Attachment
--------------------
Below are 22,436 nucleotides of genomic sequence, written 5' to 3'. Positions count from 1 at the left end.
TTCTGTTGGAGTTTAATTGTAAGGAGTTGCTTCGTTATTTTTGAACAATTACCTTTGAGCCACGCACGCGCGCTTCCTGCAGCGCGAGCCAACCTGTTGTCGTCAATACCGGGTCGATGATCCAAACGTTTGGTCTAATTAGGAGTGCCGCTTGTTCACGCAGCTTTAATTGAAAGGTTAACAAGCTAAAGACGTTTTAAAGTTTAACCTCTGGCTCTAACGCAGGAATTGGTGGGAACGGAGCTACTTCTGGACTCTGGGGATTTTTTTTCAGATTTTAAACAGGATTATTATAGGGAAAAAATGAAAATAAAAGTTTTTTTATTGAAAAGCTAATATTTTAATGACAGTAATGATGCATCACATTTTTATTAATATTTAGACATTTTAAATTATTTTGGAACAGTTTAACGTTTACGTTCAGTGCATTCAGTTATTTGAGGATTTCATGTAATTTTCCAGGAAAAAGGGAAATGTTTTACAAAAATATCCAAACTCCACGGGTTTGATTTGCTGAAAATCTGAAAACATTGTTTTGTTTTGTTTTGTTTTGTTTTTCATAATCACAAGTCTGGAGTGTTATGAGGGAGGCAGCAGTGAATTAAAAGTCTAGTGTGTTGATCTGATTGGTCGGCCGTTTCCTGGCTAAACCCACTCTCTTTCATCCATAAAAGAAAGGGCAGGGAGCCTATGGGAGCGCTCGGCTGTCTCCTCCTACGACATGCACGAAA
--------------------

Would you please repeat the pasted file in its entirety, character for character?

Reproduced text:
Below are 22,436 nucleotides of genomic sequence, written 5' to 3'. Positions count from 1 at the left end.
TTCTGTTGGAGTTTAATTGTAAGGAGTTGCTTCGTTATTTTTGAACAATTACCTTTGAGCCACGCACGCGCGCTTCCTGCAGCGCGAGCCAACCTGTTGTCGTCAATACCGGGTCGATGATCCAAACGTTTGGTCTAATTAGGAGTGCCGCTTGTTCACGCAGCTTTAATTGAAAGGTTAACAAGCTAAAGACGTTTTAAAGTTTAACCTCTGGCTCTAACGCAGGAATTGGTGGGAACGGAGCTACTTCTGGACTCTGGGGATTTTTTTTCAGATTTTAAACAGGATTATTATAGGGAAAAAATGAAAATAAAAGTTTTTTTATTGAAAAGCTAATATTTTAATGACAGTAATGATGCATCACATTTTTATTAATATTTAGACATTTTAAATTATTTTGGAACAGTTTAACGTTTACGTTCAGTGCATTCAGTTATTTGAGGATTTCATGTAATTTTCCAGGAAAAAGGGAAATGTTTTACAAAAATATCCAAACTCCACGGGTTTGATTTGCTGAAAATCTGAAAACATTGTTTTGTTTTGTTTTGTTTTGTTTTTCATAATCACAAGTCTGGAGTGTTATGAGGGAGGCAGCAGTGAATTAAAAGTCTAGTGTGTTGATCTGATTGGTCGGCCGTTTCCTGGCTAAACCCACTCTCTTTCATCCATAAAAGAAAGGGCAGGGAGCCTATGGGAGCGCTCGGCTGTCTCCTCCTACGACATGCACGAAA